First time I every fixed them and they were great!
My question is - the big leaves - can I put some beef and rice inside them, roll them up and eat them like a cabbage roll.
I already have done it but then I thought about oxalates and another fine author from Czezie that said they had to boil dock for a few minutes to get rid of something - I for got. Now I am worried about that with the big leaves of brussel spouts.
Thank you for the answer.
I had worked hard on getting them rolled up - so I tasted them and they were actually more than okay - they were really good. I think I too perfer them over cabbage ..
I am such a newbie for brussel sprouts and Kale--
I- I couldn't see a member of a cabbage plant being all that different from cauliflower, cabbage, Kale, broccoil all eaten raw.
It is not like rhubarb leaf, or dock, or polk --surely?
As far as polk goes though -if not fixed correctly it is - Un-ate-able- a person should pay attention to such things - evolution of taste buds, and all that. So, I thought the brussel sprout rolls would be okay.
But I will blanch them next time, for now on just in case.
Not blanched they turned really dark and crispy but still they were really good.
Will these brussel sprouts just keep growing taller and making more all summer or will they slow down in the summer heat, and return to more vigerous growth in the cooler weather?
Your climate may be cool enough to keep harvesting, but here on the Gulf Coast, it is WAAAY to hot. February or early March is the end of the run for BS that were planted in late August or early September.
Like you, we harvest from the bottom up, so just a few plants supplies a weekly serving easily.
Thanks for your answer. It must be meant to be planted here in March - why else would the plants be sold here at that time?
It sounds like on the Gulf Coast that you are plant these in the winter and harvest in the Spring. I have a sister-in-law that lives in Miss and she is harvesting her corn in ???? !!!!! --- April !!!!
I don't have mine planted untill the middle or even the end of May - frost you know.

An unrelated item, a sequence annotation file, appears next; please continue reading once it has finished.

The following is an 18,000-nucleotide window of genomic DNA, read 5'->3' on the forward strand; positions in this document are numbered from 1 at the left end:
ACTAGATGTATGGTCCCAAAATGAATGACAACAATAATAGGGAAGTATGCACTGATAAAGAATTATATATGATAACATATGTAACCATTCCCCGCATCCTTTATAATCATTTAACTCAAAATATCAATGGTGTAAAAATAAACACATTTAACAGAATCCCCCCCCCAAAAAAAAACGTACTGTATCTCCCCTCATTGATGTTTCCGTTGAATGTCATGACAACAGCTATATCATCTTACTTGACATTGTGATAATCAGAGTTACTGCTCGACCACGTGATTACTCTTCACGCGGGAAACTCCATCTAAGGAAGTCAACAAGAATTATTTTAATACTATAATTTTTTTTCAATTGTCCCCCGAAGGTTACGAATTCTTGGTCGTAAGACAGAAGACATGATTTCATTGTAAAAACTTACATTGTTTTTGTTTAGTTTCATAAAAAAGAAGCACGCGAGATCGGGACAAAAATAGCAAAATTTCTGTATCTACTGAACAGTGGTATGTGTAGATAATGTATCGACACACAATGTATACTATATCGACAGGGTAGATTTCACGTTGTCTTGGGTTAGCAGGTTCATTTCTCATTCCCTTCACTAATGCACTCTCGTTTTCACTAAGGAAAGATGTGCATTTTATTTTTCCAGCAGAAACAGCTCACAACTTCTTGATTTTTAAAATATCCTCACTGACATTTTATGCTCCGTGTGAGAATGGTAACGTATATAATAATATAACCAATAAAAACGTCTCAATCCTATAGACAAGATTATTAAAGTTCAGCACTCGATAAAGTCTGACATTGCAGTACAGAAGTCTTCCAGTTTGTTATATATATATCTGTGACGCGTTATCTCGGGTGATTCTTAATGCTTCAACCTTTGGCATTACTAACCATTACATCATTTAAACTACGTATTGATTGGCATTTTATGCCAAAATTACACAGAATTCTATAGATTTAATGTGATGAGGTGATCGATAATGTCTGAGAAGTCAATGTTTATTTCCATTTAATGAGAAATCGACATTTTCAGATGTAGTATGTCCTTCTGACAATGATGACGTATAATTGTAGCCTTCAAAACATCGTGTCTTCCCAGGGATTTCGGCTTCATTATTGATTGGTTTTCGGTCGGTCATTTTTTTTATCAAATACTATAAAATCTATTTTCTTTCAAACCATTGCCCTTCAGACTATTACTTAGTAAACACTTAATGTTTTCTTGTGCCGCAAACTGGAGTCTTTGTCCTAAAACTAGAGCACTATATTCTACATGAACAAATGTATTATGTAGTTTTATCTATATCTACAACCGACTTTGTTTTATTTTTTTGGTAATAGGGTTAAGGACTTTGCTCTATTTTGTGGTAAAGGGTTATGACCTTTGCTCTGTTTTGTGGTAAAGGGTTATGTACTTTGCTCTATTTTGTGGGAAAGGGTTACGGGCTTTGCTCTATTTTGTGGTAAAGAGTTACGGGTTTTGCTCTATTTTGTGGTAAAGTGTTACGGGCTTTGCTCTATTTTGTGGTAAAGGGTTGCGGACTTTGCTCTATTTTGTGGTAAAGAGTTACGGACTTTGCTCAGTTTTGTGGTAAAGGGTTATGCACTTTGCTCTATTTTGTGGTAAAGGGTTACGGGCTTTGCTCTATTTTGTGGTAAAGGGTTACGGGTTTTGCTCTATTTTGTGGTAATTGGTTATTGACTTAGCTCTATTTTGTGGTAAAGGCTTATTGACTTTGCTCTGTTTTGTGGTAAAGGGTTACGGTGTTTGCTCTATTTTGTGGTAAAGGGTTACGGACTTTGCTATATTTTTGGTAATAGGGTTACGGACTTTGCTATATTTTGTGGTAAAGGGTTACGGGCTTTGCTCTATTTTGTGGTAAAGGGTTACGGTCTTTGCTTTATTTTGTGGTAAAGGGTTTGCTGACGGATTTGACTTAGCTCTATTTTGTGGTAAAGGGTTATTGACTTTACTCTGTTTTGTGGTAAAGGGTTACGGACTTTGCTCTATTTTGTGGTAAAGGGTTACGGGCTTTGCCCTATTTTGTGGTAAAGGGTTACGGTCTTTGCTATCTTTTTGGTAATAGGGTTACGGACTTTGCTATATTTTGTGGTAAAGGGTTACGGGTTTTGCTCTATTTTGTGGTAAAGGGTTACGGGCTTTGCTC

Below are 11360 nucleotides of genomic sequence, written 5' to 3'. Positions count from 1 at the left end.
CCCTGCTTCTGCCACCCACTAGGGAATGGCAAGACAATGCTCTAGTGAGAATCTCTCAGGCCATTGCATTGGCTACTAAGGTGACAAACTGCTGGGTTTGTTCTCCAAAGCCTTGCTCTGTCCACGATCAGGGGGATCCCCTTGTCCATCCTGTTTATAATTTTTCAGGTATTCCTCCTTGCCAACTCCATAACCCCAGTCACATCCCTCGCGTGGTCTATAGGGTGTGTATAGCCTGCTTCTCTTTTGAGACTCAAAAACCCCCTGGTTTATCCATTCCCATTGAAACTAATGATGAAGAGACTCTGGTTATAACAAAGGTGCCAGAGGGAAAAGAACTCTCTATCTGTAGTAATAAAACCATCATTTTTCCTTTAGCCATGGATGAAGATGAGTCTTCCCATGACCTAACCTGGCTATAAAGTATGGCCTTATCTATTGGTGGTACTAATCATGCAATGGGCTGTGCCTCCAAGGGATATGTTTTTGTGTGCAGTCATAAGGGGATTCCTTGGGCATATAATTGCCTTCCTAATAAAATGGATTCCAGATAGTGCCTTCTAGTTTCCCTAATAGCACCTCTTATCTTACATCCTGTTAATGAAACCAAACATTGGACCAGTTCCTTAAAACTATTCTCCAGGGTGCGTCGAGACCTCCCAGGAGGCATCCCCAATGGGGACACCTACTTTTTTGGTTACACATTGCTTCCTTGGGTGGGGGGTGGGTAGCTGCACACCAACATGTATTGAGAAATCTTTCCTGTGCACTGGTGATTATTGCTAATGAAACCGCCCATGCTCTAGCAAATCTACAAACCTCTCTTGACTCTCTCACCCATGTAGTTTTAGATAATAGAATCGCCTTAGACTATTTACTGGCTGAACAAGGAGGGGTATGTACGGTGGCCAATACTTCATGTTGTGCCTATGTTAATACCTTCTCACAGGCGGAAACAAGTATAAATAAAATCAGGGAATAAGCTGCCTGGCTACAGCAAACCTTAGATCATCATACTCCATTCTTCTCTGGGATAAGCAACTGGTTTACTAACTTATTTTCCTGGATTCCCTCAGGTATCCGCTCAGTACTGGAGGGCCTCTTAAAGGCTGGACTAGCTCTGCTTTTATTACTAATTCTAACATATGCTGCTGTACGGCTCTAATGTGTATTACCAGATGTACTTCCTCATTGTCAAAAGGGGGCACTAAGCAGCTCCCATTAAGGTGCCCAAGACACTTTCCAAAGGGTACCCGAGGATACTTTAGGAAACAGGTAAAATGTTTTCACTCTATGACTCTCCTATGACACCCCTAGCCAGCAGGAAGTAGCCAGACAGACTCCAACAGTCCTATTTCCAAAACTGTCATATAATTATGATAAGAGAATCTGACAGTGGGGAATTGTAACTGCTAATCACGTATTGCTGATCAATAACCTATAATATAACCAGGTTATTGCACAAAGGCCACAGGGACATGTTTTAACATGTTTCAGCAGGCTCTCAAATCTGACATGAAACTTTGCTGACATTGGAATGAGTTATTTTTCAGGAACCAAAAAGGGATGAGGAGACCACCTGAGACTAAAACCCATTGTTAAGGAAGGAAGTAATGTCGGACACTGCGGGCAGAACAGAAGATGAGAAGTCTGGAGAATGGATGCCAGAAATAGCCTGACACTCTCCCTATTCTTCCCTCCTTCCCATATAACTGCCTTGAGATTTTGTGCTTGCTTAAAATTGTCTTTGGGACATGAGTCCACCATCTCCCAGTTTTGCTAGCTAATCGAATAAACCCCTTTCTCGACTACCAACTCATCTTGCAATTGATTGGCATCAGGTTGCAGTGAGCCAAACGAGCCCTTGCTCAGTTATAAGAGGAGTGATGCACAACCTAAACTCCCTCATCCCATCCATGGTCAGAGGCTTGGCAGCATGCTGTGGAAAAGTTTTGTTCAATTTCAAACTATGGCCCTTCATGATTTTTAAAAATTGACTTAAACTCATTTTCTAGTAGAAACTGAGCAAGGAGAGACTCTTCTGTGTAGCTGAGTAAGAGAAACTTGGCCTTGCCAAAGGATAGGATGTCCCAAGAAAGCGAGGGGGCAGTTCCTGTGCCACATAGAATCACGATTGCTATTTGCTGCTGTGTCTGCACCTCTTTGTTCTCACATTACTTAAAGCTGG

I bought a package of seeds (cost me 4 dollars) since when does seeds cost so much!!!!
But I was thinking of starting them perhaps the middle of July and see how it goes this fall. If too late a frost won't bother them but I bet a freeze would.
I watched a video of a man in Alaska go out in the garden with snow up to his eyeballs and dig the snow around some poles he had marked his Brussel sprout with and get him some brussel sprouts for his supper!
Here is another one -- this is more professionals raising brussel sprouts in Alaska.
Although interesting -- not as sweet at the above link - were they are all aglow and keep saying "that is good stuff" from their own private garden.
Thank you for the links.
That is something I would not have thought of trying.
Maybe if I started some in the house, and then planted them in a shaded spot.
My worry would be that if we got a long period of chinook warm winds-----they might rot.
Could maybe add a layer of peat to insulate them.
Well; I don't know if anything can survive hurricane like winds that can over turn trains as in the Bow Valley.
Is this the way it works, the winds warm up the climate, encouraging plants to grown and then here comes the cold again and kills all the new growth?
Is the winds only in the winter? or do they start coming down from the Rocky Mountains in the Fall too. Cold snaps gives brussel spouts a sweet taste -- and if frost and freeze does not touch them they are more bitter. They do well in the fall with heavy frosty cold snaps and then warm ups.
If anything could make it there in Alberta it would be brusselsprouts aaaa - and kale. . Yeap those two must have orginated way up north to begin with.
There are also two different culitvars of brussel sprouts.
One takes up to five months to mature and the other has a shorter growing period -- takes maybe three months.
Some one tell me if I am wrong???
If you plant after danger of frost -- June - by Oct they should be ready if you get the five months type. Up that far north by Oct you have had some good frost to make them sweet. And really they actually start producing sooner - about a couple of months early. So You could start picking off the ones on the bottems by mid August and then finish by cutting the whole plant down in Oct. like they were doing in Alaska..
The shorter growing season type - well you know your stuff more than me, you could plant maybe the end of June and by Sept and first of Oct. you could have some fresh ones.
And you can eat those huge leaves too - not just the little cabbages" the big leaves makes a good wrap around rice and something. Lots of recipes on the internet. .
How are Novembers up there? You might be able to keep them untill Thanksgiving. Apparently my cousins that married into a bunch of Germans up north thinks brusselsprouts are more important than the turkey!